Friday, November 1, 2013

What Does It Really Mean?

While Engans are experts at speaking their own language, sometimes it is a challenge for them to provide clear explanations in English of what individual words actually mean.

“What does ‘endaki pete tombapae’ mean?” I ask one of the Enga translators. “It means ‘well’,” he replies. “OK, so I know that ‘endaki’ means ‘water’ and ‘tombapae’ means something like ‘dug out’, but what does ‘pete’ mean?” I ask. “The whole thing just means ‘well’,” he says again. “Yes, but I need to tell our consultant exactly what each word means in English so that he can check our translation. Doesn’t ‘endaki pete’ mean ‘lake’ when it doesn’t have the word ‘tombapae’ at the end?” I ask. “Yes, that’s right,” the translator replies. “So if ‘endaki’ means ‘water’ then what does ‘pete’ mean in that case?” I ask again. “The two words ‘endaki pete’ just mean lake,” he says. “So ‘endaki pete tombapae’ means ‘dug out lake’?” I ask. “No, it just means ‘well’,” he says.

Welcome to the world of back translation! In order to ensure a good translation that is accurate and faithful to the meaning of the original text of the Bible, one of my (Adam’s) duties as the Enga Bible translation advisor is to write an extremely literal word-for-word translation of our Enga Bible translation back into English. A translation consultant then reads our back translation and compares it with the original Hebrew and Greek texts of the Bible to make sure that we haven’t inadvertently changed the meaning of the text. It is a painstaking process, but it is worth it to ensure that the Word of God is accurately and faithfully communicated to the Enga people.

By the way, if you have any idea of what ‘pete’ might mean, please let us know. Our best guess at this point is ‘hole’, which would mean that a ‘well’ in Enga is literally a ‘dug out water hole’.

The Abraham Story
During our five weeks in Wabag in August and September, we completed a draft of the Abraham story (Genesis 11:27–25:11). After returning to Ukarumpa, Adam and William Walewale, one of the Enga translators (whose daughter is pictured below), recorded the translation and loaded it onto solar-powered MP3 players for testing in Enga villages to ensure that the translation is natural and clear. While the Enga translators tested the translation in villages, Adam prepared the back translation of the story into English for consultant checking. By the end of this month village and consultant checking should be complete, and we will then finalize the story, record the final version, and publish it. In the meantime, we are currently in Wabag for another five weeks working on a draft of the book of Mark, which we hope to complete in early 2014!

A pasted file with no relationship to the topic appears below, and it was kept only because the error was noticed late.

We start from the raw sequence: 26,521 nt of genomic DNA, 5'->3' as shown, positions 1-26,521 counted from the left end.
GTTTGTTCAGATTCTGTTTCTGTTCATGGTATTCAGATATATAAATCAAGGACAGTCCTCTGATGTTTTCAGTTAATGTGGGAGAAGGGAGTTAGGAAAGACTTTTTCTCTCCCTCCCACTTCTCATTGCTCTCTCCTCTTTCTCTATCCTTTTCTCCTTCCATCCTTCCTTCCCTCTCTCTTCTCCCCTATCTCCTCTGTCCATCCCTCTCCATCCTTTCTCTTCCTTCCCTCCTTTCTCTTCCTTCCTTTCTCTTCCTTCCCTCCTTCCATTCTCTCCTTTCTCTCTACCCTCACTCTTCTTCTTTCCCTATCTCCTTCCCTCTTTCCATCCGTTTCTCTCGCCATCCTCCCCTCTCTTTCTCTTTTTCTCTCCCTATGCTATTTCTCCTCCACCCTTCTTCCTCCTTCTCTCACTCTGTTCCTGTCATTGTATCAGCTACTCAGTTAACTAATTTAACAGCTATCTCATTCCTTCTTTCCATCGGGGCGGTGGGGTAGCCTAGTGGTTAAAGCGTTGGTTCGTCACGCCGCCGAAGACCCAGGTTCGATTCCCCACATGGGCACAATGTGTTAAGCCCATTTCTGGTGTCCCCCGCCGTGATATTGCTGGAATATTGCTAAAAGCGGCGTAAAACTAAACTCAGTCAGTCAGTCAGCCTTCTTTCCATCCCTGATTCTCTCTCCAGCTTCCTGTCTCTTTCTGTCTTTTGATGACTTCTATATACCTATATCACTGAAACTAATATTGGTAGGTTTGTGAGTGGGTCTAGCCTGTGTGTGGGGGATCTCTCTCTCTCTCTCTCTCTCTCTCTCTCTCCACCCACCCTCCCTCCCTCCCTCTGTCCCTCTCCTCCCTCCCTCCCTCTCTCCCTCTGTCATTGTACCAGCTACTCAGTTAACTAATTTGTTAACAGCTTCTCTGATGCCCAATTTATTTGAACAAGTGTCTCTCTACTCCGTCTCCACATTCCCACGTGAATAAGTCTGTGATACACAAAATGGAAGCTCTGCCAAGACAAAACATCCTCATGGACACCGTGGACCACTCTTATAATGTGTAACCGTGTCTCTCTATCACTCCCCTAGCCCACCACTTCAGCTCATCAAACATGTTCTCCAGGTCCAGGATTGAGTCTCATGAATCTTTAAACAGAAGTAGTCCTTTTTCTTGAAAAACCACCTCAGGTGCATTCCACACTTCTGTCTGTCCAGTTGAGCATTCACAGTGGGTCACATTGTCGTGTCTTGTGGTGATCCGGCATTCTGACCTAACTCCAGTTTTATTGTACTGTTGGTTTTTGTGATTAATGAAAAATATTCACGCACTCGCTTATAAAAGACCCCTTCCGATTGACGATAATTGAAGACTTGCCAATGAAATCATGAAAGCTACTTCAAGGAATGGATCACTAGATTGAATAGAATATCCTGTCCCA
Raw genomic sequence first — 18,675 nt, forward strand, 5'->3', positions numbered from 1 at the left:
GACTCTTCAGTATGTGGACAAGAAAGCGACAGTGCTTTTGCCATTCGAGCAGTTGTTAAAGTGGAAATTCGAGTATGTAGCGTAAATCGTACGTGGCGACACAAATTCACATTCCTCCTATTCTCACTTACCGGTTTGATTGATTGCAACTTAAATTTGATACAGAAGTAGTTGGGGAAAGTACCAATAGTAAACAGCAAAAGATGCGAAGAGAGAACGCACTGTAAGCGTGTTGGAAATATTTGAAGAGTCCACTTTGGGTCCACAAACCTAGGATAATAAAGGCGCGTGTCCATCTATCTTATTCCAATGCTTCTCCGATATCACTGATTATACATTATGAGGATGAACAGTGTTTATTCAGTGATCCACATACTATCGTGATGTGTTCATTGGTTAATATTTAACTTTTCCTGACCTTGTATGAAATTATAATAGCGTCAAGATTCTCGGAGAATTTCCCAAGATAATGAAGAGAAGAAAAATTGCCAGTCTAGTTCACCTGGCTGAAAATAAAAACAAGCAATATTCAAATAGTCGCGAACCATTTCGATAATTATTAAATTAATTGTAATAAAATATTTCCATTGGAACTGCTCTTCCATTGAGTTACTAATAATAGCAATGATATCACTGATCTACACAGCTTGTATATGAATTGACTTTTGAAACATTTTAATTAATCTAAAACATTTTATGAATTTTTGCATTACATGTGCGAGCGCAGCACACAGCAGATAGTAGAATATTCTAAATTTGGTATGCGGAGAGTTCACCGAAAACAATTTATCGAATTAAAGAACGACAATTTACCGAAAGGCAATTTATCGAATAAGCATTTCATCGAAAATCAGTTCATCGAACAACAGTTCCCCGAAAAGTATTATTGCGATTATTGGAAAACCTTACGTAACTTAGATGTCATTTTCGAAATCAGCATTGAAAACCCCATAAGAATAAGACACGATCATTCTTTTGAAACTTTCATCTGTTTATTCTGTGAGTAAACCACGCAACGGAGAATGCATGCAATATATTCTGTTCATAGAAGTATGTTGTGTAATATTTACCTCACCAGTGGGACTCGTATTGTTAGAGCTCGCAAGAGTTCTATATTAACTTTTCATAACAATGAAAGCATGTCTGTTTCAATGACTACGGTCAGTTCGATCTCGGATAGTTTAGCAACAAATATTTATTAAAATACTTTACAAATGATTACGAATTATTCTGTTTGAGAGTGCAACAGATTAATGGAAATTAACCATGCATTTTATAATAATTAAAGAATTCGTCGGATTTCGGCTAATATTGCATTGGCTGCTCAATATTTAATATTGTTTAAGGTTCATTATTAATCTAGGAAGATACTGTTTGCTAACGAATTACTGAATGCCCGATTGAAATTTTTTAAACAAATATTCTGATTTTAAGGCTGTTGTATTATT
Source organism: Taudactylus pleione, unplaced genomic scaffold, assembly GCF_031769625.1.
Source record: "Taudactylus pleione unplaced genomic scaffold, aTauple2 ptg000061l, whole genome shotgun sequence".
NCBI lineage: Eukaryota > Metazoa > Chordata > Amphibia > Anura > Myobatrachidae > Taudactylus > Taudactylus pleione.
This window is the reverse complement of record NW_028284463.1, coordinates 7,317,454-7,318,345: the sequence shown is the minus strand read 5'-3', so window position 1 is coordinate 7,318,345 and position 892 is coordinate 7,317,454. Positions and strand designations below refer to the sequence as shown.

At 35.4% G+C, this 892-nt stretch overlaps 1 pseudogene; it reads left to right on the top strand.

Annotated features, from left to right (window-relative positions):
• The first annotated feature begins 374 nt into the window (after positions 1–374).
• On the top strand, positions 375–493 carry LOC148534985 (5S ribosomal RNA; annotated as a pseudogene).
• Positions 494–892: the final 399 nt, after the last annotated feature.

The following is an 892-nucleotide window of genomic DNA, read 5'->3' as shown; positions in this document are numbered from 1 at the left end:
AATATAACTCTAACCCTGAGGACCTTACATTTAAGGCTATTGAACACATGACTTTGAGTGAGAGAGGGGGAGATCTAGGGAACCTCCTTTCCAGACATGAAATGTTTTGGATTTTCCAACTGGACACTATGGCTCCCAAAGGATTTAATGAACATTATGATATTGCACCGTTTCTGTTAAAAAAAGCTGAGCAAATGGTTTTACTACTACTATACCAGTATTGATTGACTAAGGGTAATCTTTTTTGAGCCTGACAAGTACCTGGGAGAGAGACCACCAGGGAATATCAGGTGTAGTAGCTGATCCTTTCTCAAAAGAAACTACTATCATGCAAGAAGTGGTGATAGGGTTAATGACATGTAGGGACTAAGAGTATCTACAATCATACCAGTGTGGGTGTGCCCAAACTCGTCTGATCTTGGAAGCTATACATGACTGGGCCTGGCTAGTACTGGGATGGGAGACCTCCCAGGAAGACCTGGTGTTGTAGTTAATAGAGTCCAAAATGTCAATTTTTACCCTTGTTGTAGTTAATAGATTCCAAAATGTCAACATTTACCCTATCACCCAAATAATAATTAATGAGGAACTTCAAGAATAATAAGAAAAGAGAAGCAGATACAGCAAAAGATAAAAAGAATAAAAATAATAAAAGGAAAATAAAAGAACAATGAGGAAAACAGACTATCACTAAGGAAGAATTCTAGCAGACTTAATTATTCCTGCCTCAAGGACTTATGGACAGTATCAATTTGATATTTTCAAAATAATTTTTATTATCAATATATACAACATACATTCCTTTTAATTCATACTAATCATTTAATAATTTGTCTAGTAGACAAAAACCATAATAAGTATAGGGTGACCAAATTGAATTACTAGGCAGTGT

Morning in Prayer
While the demands of being a full-time mom have made it difficult for Martha to be actively engaged in the work of language learning and translation at this point in her life, she has felt the Lord directing her to take a leadership role in Ukarumpa’s monthly Morning in Prayer service. Living together with other missionaries during our time in Ukarumpa, we are acutely aware of the need for prayer. As this community steps out in faith to do what God has called us to do, we often feel the spiritual oppression that seeks to oppose everything we do. Martha has seen the effectiveness of prayer in her own life and is convicted by the positive influence of people like her Aunt Ruth Summers who faithfully prays for others every day. As a result, Martha has taken the initiative to ensure that prayer is at the forefront of what we as a missionary community in Papua New Guinea are doing as part of our overall ministry of Bible translation. Please pray for Martha as she continues in this leadership role.

Lives Forever Changed Video
Newbreak Church has completed the first of three videos about our translation work among the Enga people here in Papua New Guinea. Go to to watch the video online. Thank you to Luke Shearer for coming to Papua New Guinea and capturing the heart of what we do!